The location where NASA plans to land its rover on Mars could hold signs of ancient microbial life.

Scientists are set to investigate the Jezero crater in the Mars 2020 mission, which was home to a lake 3.5 billion years ago and is littered with carbonates and hydrated silica.

Carbonates located in the crater’s inner rim have been found to survive in fossils on Earth for billions of years and hydrated silica was discovered in the delta that is know for its ability to preserve biosignatures. 

The Mars 2020 mission will solely focused on astrobiology, or ‘the study of life throughout the universe’, NASA shared in a statement.

The American space agency is deploying a new suite of scientific instruments on the 2020 rover that will build on Curiosity’s discoveries, which has found clues that life once thrived on the Red Planet.

The future mission is tasked with searching for actual signs of past microbial life and will gather rock core samples in metal tubes that will make their way back to Earth to be studied further.

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The stunning images of the multi-colored Jezero crater's ancient lake where the hydrated silica was found came from NASA's Mars Reconnaissance Orbiter, which regularly takes images of potential landing sites for future missions. Pictured is the remains of the 3.5 billion-year-old lake that flowed through the crater

The stunning images of the multi-colored Jezero crater’s ancient lake where the hydrated silica was found came from NASA’s Mars Reconnaissance Orbiter, which regularly takes images of potential landing sites for future missions. Pictured is the remains of the 3.5 billion-year-old lake that flowed through the crater

The stunning images of the multi-colored Jezero crater’s ancient lake where the hydrated silica was found came from NASA’s Mars Reconnaissance Orbiter, which regularly takes images of potential landing sites for future missions.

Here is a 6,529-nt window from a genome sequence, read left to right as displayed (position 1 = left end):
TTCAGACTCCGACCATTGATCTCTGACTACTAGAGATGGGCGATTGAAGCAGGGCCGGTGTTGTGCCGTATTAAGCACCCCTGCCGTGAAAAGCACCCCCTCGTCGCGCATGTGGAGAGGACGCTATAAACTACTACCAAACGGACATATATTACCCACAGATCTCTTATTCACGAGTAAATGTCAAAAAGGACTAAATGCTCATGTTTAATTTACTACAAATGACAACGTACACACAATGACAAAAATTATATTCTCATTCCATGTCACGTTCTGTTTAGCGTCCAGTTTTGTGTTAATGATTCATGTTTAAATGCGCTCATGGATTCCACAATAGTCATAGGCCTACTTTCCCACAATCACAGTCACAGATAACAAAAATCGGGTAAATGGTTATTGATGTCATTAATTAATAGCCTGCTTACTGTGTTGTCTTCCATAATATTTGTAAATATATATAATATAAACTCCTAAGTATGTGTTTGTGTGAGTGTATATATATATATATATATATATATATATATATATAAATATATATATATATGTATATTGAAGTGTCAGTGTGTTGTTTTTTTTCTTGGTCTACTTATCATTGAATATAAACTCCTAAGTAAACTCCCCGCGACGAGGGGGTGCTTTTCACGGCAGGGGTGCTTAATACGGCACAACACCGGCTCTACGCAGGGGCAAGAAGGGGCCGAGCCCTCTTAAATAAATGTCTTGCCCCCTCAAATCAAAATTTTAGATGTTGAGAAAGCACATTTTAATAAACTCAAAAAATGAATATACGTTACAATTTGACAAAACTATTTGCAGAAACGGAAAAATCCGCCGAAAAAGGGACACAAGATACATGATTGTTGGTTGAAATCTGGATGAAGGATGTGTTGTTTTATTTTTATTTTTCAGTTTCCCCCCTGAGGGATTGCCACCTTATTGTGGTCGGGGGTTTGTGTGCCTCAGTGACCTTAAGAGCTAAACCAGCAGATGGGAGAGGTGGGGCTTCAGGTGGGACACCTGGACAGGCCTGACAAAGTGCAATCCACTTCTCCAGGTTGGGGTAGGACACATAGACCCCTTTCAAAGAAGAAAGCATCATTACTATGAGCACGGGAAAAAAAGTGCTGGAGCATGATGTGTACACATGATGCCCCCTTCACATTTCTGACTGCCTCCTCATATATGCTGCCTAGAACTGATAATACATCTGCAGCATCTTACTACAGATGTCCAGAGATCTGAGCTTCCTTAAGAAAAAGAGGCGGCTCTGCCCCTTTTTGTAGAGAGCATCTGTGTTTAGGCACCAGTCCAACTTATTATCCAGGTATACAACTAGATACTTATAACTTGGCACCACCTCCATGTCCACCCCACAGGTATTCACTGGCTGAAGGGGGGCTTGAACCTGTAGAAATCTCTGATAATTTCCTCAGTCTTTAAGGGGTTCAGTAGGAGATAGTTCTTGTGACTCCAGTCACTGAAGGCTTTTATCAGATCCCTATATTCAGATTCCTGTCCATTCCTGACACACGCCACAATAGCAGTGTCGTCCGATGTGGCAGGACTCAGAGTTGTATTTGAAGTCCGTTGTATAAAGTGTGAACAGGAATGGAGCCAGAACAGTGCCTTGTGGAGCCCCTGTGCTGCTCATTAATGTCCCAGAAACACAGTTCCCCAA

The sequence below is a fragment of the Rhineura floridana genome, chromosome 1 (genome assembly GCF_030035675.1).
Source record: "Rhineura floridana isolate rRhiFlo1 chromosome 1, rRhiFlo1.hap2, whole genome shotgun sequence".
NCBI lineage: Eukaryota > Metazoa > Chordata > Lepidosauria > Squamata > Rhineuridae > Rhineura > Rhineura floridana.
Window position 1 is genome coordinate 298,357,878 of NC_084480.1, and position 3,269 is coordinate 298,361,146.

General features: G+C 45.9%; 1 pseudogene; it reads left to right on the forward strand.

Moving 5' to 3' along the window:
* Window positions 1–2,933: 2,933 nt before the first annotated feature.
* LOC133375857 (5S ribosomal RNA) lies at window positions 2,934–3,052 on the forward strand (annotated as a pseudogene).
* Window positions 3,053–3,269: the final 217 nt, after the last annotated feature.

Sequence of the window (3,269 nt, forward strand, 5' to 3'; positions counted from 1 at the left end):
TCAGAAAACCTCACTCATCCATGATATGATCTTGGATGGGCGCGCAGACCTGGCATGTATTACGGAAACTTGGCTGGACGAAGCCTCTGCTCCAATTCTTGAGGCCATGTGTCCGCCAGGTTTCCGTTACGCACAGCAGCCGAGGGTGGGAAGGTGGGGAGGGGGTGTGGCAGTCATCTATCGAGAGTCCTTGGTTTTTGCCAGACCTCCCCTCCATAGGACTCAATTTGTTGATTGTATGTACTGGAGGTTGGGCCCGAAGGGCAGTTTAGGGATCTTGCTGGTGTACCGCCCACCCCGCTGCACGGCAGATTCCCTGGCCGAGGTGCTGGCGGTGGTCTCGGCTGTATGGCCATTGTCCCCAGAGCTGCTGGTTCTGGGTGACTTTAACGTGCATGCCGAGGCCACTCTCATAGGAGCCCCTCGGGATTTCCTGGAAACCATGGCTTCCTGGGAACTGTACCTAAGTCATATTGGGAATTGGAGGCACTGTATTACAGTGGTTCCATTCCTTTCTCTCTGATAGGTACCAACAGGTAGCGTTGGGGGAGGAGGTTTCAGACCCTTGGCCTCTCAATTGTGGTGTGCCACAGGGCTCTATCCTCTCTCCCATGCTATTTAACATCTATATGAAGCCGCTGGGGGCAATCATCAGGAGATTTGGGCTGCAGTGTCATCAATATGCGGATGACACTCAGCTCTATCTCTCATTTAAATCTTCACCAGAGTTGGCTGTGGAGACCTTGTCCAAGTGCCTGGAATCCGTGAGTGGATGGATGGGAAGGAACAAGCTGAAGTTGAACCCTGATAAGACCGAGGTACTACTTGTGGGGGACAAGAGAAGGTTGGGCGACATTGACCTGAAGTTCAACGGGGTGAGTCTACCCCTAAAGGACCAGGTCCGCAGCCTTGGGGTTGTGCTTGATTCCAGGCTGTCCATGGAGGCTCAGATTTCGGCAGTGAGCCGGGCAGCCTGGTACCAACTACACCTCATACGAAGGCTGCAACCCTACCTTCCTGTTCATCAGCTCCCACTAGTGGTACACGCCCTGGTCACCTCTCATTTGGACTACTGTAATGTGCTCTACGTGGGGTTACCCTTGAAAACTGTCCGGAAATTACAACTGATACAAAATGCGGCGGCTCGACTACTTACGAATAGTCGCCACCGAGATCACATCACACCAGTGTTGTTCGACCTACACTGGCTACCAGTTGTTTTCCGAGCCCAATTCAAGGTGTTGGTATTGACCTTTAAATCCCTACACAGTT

Jesse Tarnas, a Ph.D. student at Brown University and the study’s lead author, said, ‘Using a technique we developed that helps us find rare, hard-to-detect mineral phases in data taken from orbiting spacecraft, we found two outcrops of hydrated silica within Jezero crater.’

‘We know from Earth that this mineral phase is exceptional at preserving microfossils and other biosignatures, so that makes these outcrops exciting targets for the rover to explore.’ 

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NASA revealed it was sending its Mars 2020 rover to Jezero last year, which is the site of what appears to be an ancient lake and the two discoveries have given these experts hope that they could uncover sure signs of life.

The location where NASA plans to land its rover on Mars is home to elements that could hold signs of ancient microbial life. Scientists are set to investigate the Jezero crater in the Mars 2020 mission, which was once a lake 3.5 billion years ago and is littered with hydrated silica and carbonates

The location where NASA plans to land its rover on Mars is home to elements that could hold signs of ancient microbial life. Scientists are set to investigate the Jezero crater in the Mars 2020 mission, which was once a lake 3.5 billion years ago and is littered with hydrated silica and carbonates

The orbiter's Compact Reconnaissance Imaging Spectrometer for Mars instrument, or CRISM, helped produce colorful mineral maps of the 'bathtub ring', which is where scientists spotted carbonates

The orbiter’s Compact Reconnaissance Imaging Spectrometer for Mars instrument, or CRISM, helped produce colorful mineral maps of the ‘bathtub ring’, which is where scientists spotted carbonates

The paper's lead author, Briony Horgan of Purdue University in West Lafayette, Indiana, said, 'CRISM spotted carbonates here years ago, but we only recently noticed how concentrated they are right where a lakeshore would be.' 'We're going to encounter carbonate deposits in many locations throughout the mission, but the bathtub ring will be one of the most exciting places to visit'

The paper’s lead author, Briony Horgan of Purdue University in West Lafayette, Indiana, said, ‘CRISM spotted carbonates here years ago, but we only recently noticed how concentrated they are right where a lakeshore would be.’ ‘We’re going to encounter carbonate deposits in many locations throughout the mission, but the bathtub ring will be one of the most exciting places to visit’

The researchers have suggested that the delta could have an abundance of material from a vast watershed